Recently a study based on satellite data has shown a high rate of deforestation in Arunachal Pradesh and Assam has posed a major threat to the hornbill habitats in the area. India is home to nine species of hornbills. The northeastern region has the highest diversity of hornbill species within India while the magnificent Great Hornbill, every bird-photographer’s delight, is also the state bird of Arunachal Pradesh and Kerala.
The satellite data pointed to alarming deforestation rates in Papum RF with annual loss rates as high as 8.2 sq.km. as per estimates from 2013-2017 where forest cover declined to 76% of the total RF area. Aording to the Global Forest Watch 2020 report, Arunachal Pradesh lost 1,110 sq.km. of primary forest from 2002-2019. One of the primary reasons the forests are under pressure, are the agricultural expansion and illegal logging and ethnic conflict.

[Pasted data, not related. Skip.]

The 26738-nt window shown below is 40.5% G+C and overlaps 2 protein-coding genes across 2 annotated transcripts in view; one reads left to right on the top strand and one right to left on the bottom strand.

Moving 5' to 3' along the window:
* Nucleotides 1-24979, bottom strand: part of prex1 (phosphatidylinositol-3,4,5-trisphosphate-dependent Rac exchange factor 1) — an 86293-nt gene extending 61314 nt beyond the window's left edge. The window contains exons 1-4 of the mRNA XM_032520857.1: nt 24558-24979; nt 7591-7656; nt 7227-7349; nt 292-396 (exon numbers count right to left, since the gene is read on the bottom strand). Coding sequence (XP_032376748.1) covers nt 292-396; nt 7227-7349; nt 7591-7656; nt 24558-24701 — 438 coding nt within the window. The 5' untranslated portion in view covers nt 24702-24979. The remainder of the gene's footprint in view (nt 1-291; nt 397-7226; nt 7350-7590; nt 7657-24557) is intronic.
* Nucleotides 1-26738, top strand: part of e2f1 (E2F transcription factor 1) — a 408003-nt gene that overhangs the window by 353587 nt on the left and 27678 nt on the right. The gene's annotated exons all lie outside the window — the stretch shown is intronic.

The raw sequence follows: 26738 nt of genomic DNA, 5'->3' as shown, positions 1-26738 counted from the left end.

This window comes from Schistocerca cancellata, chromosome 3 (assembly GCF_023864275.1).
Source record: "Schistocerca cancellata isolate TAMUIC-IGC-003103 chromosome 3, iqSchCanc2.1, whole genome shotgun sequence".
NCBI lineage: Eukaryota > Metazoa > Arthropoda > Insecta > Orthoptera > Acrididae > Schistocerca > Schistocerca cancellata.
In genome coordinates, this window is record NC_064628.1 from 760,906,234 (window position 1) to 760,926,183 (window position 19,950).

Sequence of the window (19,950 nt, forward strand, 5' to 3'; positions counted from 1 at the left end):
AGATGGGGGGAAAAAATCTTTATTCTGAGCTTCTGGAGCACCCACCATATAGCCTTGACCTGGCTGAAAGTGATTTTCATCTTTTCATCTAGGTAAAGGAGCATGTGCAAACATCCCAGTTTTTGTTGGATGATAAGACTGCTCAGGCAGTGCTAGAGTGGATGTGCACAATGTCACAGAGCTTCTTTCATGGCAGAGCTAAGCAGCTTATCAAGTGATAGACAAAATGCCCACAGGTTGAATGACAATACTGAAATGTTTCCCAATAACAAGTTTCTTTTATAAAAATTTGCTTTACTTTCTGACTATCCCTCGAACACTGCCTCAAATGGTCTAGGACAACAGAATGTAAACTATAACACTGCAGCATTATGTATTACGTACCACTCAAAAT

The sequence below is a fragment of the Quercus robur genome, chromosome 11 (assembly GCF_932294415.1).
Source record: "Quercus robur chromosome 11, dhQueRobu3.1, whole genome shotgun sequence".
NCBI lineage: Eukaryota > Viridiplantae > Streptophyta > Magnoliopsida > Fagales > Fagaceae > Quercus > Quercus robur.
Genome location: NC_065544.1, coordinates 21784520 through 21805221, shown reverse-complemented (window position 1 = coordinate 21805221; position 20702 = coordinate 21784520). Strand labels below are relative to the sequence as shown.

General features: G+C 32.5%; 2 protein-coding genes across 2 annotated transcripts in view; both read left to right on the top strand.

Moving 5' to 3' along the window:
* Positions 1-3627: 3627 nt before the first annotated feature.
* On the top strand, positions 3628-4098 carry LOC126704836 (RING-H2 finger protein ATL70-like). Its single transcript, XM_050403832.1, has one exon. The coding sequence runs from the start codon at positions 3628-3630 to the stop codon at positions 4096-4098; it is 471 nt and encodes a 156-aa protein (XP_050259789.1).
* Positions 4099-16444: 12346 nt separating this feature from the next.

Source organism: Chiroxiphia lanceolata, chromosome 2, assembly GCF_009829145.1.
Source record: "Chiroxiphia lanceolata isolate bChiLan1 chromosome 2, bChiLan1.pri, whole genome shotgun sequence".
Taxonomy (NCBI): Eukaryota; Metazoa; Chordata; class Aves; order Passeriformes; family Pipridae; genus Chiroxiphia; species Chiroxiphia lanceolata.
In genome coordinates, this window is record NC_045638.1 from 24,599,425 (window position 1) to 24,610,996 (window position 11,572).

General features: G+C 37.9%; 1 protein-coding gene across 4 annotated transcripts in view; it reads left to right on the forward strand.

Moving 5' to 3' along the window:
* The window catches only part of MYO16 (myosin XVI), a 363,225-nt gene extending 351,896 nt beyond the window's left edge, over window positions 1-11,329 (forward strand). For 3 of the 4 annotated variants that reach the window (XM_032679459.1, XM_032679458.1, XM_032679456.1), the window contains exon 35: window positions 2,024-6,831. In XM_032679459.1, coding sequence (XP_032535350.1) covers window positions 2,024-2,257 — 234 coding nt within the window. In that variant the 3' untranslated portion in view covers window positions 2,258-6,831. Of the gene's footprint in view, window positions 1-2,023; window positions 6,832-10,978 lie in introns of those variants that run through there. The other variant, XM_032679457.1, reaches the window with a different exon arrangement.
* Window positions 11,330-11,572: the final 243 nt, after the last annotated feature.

Around 26 out of 62 species of this magnificent bird are globally threatened now. Also, referred to as ‘forest engineers’ or ‘farmers of forest’ for playing a key role in dispersing seeds of tropical trees and indicate the prosperity and balance of the forest they build nests in, the Hornbills are the integral part of the eco-system , culture and beauty of the forests. Systematic steps and state level planning in coordination with the experts and civic authorities are pre requisites to stop the species from the threat of extinction.